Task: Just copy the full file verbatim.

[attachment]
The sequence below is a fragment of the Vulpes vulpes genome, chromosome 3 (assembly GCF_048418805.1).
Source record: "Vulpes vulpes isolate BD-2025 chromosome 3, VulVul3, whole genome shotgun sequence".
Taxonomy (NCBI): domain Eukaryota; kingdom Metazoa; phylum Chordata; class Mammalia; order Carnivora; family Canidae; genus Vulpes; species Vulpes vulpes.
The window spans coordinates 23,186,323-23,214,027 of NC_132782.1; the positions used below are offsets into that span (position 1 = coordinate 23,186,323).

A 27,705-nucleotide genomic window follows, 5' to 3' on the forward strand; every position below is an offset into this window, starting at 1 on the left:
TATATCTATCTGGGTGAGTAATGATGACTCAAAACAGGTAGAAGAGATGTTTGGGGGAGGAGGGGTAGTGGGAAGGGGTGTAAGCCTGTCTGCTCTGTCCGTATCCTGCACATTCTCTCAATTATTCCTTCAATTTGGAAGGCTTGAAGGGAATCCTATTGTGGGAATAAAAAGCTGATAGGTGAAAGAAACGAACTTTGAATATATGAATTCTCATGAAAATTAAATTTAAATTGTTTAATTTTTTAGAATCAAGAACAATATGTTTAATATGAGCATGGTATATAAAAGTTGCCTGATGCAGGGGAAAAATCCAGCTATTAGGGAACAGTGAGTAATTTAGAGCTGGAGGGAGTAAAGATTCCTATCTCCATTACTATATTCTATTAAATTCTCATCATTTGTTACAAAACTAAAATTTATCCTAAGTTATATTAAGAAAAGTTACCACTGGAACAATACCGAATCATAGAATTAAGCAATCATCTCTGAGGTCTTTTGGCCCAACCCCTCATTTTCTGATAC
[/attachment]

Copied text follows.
The sequence below is a fragment of the Vulpes vulpes genome, chromosome 3 (assembly GCF_048418805.1).
Source record: "Vulpes vulpes isolate BD-2025 chromosome 3, VulVul3, whole genome shotgun sequence".
Taxonomy (NCBI): domain Eukaryota; kingdom Metazoa; phylum Chordata; class Mammalia; order Carnivora; family Canidae; genus Vulpes; species Vulpes vulpes.
The window spans coordinates 23,186,323-23,214,027 of NC_132782.1; the positions used below are offsets into that span (position 1 = coordinate 23,186,323).

A 27,705-nucleotide genomic window follows, 5' to 3' on the forward strand; every position below is an offset into this window, starting at 1 on the left:
TATATCTATCTGGGTGAGTAATGATGACTCAAAACAGGTAGAAGAGATGTTTGGGGGAGGAGGGGTAGTGGGAAGGGGTGTAAGCCTGTCTGCTCTGTCCGTATCCTGCACATTCTCTCAATTATTCCTTCAATTTGGAAGGCTTGAAGGGAATCCTATTGTGGGAATAAAAAGCTGATAGGTGAAAGAAACGAACTTTGAATATATGAATTCTCATGAAAATTAAATTTAAATTGTTTAATTTTTTAGAATCAAGAACAATATGTTTAATATGAGCATGGTATATAAAAGTTGCCTGATGCAGGGGAAAAATCCAGCTATTAGGGAACAGTGAGTAATTTAGAGCTGGAGGGAGTAAAGATTCCTATCTCCATTACTATATTCTATTAAATTCTCATCATTTGTTACAAAACTAAAATTTATCCTAAGTTATATTAAGAAAAGTTACCACTGGAACAATACCGAATCATAGAATTAAGCAATCATCTCTGAGGTCTTTTGGCCCAACCCCTCATTTTCTGATAC